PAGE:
Hello all! It’s been a while since I posted, but things have been hectic in the realm of dissertation writing and conferencing. I wanted to post about a talk I did recently that was hosted by our very own Apollo Cinema in Kitchener-Waterloo, in conjunction with Nerd Nite KW. What is Nerd Nite, you ask?
“Nerd Nite is a monthly event held in more than 90 cities across the globe during which several folks give 18-21-minute fun-yet-informative presentations across all disciplines – while the audience drinks along. And there are often bands, acrobats, trivia, and other shenanigans as well. Imagine learning about everything from math feuds or the science of the Simpsons, to the genealogy of Godzilla or zombie insects, while having a few or a few too many.”
I can’t say enough good things about this community of people. I’ve listened to a bunch of talks over the years in the K-W chapter, and have learned about a lot of cool stuff I never would have otherwise. The organizers were kind enough to ask me to do a talk on cyborgs and A.I. before a screening of Ex Machina, as this was to be their first event at a theatre, and I couldn’t resist. The newly opened Apollo Cinema hosted it, and not only were they incredibly nice and accommodating, but the space was perfect for the (admittedly kind of large) crowd that showed up. Also, I got to see Ex Machina when I was done speaking, which was even better the second time around! Here is the abstract for the talk I gave:
How Artificial Are Intelligent Machines? Exploring the Anxieties of A.I. in Cinema
Since the 1950s’, advancements in artificial intelligence (A.I.) have led to the creation of computers that can beat people at chess, drive cars, and manage/organize daily aspects of life. Robots equipped with simulated human voices, such as Apple’s Siri or Google Navigation make us think we’re engaging in conversational feedback loops with our machines, even if they’re one-sided. Yet, these are not the same as artificially intelligent beings – sentient, self-aware machines that can learn and grow past their programming, feel, or maybe even achieve “technological singularity.” Some think that these beings will surpass humans and endanger our survival, while others simply see them as inevitable. This talk will explore the shift away from “worker” robots to the creation of “social” robots, their functions, and their utopian/dystopian presence translating from science fiction films to real life. Directly after this talk will be a screening of Alex Garland’s Ex Machina, the newest in the ever-evolving genre of A.I. exploration in cinema, followed by an informal discussion.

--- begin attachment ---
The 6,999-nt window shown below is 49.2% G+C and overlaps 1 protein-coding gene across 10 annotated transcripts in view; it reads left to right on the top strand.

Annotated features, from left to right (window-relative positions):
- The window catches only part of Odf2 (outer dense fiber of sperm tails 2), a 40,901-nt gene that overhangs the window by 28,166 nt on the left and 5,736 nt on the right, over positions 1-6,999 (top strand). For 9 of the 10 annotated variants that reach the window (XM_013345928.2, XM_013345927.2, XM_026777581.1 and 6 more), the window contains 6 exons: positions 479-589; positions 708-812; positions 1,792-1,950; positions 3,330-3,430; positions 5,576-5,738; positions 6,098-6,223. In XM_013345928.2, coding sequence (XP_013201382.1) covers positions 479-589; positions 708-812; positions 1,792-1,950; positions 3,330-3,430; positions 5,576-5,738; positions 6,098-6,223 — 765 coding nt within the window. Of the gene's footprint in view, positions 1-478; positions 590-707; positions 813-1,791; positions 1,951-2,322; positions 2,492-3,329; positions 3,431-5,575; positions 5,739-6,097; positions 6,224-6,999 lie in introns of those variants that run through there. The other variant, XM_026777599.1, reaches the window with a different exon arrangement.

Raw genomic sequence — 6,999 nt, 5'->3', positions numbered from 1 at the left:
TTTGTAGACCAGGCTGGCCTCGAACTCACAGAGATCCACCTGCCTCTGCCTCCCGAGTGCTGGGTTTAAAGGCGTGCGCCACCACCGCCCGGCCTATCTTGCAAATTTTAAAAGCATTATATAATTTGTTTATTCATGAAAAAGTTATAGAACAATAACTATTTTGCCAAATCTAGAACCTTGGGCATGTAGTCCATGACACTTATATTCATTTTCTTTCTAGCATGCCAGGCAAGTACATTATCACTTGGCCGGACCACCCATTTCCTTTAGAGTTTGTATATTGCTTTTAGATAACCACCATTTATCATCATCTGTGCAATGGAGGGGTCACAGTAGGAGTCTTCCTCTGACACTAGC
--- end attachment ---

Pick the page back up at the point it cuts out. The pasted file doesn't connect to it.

For everyone living in the Tri-city area, give Apollo Cinema a shot! They deserve a lot of support, because not only are they Kitchener’s only classic theatre (to match Waterloo’s Princess), but they serve craft beer and have little fold-out tables so you can enjoy your snacks and drinks during the movie, which has been sorely lacking in my other movie-going experiences, to be honest. They also frequently host 70s and 80s all-day movie marathons, so that’s a plus.